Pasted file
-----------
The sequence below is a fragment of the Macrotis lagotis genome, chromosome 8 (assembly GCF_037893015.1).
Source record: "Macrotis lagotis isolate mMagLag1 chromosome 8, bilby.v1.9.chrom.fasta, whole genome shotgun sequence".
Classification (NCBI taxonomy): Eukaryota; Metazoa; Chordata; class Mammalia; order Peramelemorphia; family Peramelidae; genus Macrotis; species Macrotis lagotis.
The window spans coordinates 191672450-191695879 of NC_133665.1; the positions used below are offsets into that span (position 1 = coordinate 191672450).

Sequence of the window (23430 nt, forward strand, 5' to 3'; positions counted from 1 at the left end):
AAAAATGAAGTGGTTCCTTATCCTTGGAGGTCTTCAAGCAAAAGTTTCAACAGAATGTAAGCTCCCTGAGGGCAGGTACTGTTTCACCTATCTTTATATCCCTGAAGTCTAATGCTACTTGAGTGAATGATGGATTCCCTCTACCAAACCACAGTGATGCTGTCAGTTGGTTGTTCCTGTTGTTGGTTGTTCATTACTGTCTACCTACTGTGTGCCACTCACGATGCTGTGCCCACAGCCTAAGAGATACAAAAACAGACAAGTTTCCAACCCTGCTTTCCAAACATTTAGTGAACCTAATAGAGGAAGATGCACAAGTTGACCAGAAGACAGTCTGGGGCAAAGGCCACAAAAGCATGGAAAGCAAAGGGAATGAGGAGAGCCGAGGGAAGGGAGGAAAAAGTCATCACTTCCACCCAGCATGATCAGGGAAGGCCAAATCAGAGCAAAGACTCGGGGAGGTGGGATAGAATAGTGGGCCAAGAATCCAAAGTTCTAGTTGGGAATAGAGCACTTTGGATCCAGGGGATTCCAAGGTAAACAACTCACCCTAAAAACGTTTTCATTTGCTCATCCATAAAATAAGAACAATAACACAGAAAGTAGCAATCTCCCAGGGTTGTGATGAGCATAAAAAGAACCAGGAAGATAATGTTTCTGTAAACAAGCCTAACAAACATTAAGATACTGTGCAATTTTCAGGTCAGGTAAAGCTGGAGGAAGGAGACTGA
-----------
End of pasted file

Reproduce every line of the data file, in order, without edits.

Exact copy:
The sequence below is a fragment of the Macrotis lagotis genome, chromosome 8 (assembly GCF_037893015.1).
Source record: "Macrotis lagotis isolate mMagLag1 chromosome 8, bilby.v1.9.chrom.fasta, whole genome shotgun sequence".
Classification (NCBI taxonomy): Eukaryota; Metazoa; Chordata; class Mammalia; order Peramelemorphia; family Peramelidae; genus Macrotis; species Macrotis lagotis.
The window spans coordinates 191672450-191695879 of NC_133665.1; the positions used below are offsets into that span (position 1 = coordinate 191672450).

Sequence of the window (23430 nt, forward strand, 5' to 3'; positions counted from 1 at the left end):
AAAAATGAAGTGGTTCCTTATCCTTGGAGGTCTTCAAGCAAAAGTTTCAACAGAATGTAAGCTCCCTGAGGGCAGGTACTGTTTCACCTATCTTTATATCCCTGAAGTCTAATGCTACTTGAGTGAATGATGGATTCCCTCTACCAAACCACAGTGATGCTGTCAGTTGGTTGTTCCTGTTGTTGGTTGTTCATTACTGTCTACCTACTGTGTGCCACTCACGATGCTGTGCCCACAGCCTAAGAGATACAAAAACAGACAAGTTTCCAACCCTGCTTTCCAAACATTTAGTGAACCTAATAGAGGAAGATGCACAAGTTGACCAGAAGACAGTCTGGGGCAAAGGCCACAAAAGCATGGAAAGCAAAGGGAATGAGGAGAGCCGAGGGAAGGGAGGAAAAAGTCATCACTTCCACCCAGCATGATCAGGGAAGGCCAAATCAGAGCAAAGACTCGGGGAGGTGGGATAGAATAGTGGGCCAAGAATCCAAAGTTCTAGTTGGGAATAGAGCACTTTGGATCCAGGGGATTCCAAGGTAAACAACTCACCCTAAAAACGTTTTCATTTGCTCATCCATAAAATAAGAACAATAACACAGAAAGTAGCAATCTCCCAGGGTTGTGATGAGCATAAAAAGAACCAGGAAGATAATGTTTCTGTAAACAAGCCTAACAAACATTAAGATACTGTGCAATTTTCAGGTCAGGTAAAGCTGGAGGAAGGAGACTGA